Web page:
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home : opinions : opinions May 22, 2015

8/24/2014 6:00:00 AM
Column: Play up strengths, forget fears
Ron Barnes
Courier columnist

Here is the 12th installment of the Granddaddyisms I shared with my grandson a few years ago when he was a teenager.

* Dylan, many adults have a need to ask young people what they want to be when they grow up. This well-meaning question really seeks to find out what occupation you plan to pursue. Please know that your granddaddy is more interested in the question, "Who do you want to become as a person?" The quality of your life and character takes a higher priority than the work-life you select. Your choice of an occupation is important, but it shouldn't be an end in itself. It is the road you travel that enables you to earn a living. But the quality of your life is also predicated on the contribution you make in serving others and making the world a better place. This can be accomplished, of course, through your occupation. But a good life is also the result of who you are and what you do with all your gifts, abilities and skills. Fortunate is the individual whose work enables him or her to contribute to the welfare of society and whose non-work life is also devoted to making a positive difference in the life of others.

* Be wary of cocksure people; they tend to possess petrified beliefs and opinions.

* The longer I live, the clearer it is to me that one of the most important roots of love is forgiveness. And perhaps the most important lesson about forgiveness is that the opportunity to forgive is always before you. Not a bad lesson for someone your age either, Dylan.

* As you age, you're going to remember these years when you were living at home as a teenager. What kind of memories will you have? Pleasant ones? Unpleasant ones? Will they be memories that provoke you to wish you had done things differently? For instance, Austin is going to be your younger brother for as long as you live. Are you now building the kind of caring relationship that will make him want to be close and supportive of you when you are both adults? What about your relationship with your mother? Are you the kind of loving, caring son that will make you proud of yourself when you remember these years when you are 30, 40, 50 and 60? You don't get a second chance to make up for what you do or don't do during these years, Dylan. So try to get it right. Now.

* Try to understand that a little lie or a little cheating is like a little bit of pregnancy; it's there and likely to get bigger.

* The road to mental health is paved, in part, with coping skills and resilience, not with senseless worries. I recall, Dylan, when I was you age I worried needlessly about my physical appearance. Little flaws were exaggerated and gained an inordinate amount of my attention. How utterly useless and unnecessary were my concerns. Everyone else my age paid little or no attention to my perceived flaws because they were so focused on their own. So, learn this significant lesson: You are not the focus of their lives. Center on your strengths, try to minimize your limitations, but don't permit yourself to get worked up about them. Who you are is far more important to your friends than how you look. Your demeanor - smiles, interest in their lives, sincerity in communications, and self-confidence - will make you an admired friend and companion. Caring about people, along with not taking yourself too seriously, is the real basis for friendship. Try to become less self-centered, a tough challenge for someone your age, but worth the effort.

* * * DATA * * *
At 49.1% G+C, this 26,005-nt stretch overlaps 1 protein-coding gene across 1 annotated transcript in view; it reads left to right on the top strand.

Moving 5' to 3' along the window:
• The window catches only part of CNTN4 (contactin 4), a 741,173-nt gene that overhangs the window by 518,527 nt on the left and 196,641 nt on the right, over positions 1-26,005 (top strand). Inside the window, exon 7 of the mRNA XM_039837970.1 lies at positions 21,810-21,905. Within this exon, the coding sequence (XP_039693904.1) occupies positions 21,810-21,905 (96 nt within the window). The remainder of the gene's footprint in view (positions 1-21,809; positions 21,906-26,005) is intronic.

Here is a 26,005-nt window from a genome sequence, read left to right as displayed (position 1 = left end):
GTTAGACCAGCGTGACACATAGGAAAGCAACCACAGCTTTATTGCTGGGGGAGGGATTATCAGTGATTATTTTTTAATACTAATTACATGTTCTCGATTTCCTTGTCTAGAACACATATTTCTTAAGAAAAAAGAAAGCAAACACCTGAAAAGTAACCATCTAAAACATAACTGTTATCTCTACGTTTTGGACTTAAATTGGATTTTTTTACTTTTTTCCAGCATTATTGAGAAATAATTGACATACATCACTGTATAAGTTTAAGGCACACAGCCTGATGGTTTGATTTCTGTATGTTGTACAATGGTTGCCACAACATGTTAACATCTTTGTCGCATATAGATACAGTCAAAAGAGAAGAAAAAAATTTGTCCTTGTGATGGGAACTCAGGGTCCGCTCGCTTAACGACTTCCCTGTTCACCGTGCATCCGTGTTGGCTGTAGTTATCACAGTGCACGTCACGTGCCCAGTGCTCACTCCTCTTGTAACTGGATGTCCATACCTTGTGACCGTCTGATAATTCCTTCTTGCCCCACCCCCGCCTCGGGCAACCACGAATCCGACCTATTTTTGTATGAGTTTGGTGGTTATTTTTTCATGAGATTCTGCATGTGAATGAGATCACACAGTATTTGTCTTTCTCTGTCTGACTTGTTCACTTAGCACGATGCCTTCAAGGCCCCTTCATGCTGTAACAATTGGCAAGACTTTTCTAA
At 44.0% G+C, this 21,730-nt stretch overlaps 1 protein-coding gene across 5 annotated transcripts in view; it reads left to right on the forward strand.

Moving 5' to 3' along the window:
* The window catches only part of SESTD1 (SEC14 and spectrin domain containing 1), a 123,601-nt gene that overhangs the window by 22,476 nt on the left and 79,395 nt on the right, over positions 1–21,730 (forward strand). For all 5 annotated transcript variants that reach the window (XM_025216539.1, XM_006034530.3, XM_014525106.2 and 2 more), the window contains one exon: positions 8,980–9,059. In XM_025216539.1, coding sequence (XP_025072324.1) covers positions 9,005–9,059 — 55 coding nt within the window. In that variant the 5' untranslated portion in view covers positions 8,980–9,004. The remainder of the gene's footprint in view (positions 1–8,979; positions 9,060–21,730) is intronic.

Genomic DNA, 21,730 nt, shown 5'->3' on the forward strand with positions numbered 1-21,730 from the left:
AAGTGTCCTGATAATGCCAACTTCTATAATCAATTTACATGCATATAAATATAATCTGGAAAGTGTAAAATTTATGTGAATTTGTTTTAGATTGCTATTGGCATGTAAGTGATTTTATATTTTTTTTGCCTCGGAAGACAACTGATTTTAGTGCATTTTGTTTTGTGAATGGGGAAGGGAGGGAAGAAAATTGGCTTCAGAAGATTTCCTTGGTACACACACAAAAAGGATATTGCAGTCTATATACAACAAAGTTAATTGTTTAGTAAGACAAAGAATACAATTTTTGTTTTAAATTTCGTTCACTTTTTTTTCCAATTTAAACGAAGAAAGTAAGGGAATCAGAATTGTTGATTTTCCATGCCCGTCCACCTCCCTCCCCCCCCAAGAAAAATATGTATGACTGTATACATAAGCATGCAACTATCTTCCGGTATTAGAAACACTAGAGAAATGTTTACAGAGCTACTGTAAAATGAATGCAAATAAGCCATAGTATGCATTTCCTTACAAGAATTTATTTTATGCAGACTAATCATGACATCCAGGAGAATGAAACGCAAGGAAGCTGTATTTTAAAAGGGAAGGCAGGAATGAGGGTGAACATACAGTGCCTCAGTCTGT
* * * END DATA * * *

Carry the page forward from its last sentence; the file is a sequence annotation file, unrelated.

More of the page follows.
* Perhaps the best measure of a life is not what you have done for others, but what others have done because of you. Infusing a spark or your spirit or an idea into another person insures your immortality. Something of you lives on in others.

Dr. Ron Barnes is a retired educator and businessman.

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Reader Comments

Posted: Monday, August 25, 2014
Article comment by: Mark Brown

Sound advice Gramps.. beautiful :)

Posted: Sunday, August 24, 2014
Article comment by: Tom Steele

Right on Mr. Barnes. I have been following the "Little League" World Series this year with an all black team from Chicago beating a team from Las Vegas yesterday. The coaches for the final teams were "miked up" and the broadcast could pick up their comments as the coaches spoke with the boys at the mound and at the end of each ending. As you say he would pump them up even when it was going badly, not chew them out. A great coach builds up character and promotes great values as displayed in these Little League contestants. We need more of this in every community.

Posted: Sunday, August 24, 2014
Article comment by: Gotteh Goah

Jabber is ok if you are trying to sell an elixir, but when it comes to teaching life lessons, too many words become are one in the same.

Posted: Sunday, August 24, 2014
Article comment by: Mr Preach

I am a great-granddad and I have some beautiful, smart, and mentally and morally well-balanced grand and great-grand children. This statement includes my children as well. Life is not without it's problems, everyone faces them, it is how we respond to them that's gets us through life. We have raised our children to live by the Holy Bible. They have learned to love others as they love themselves, to take anything that does not belong to them, to not revert to name calling when and hate when corrected or mistreated.

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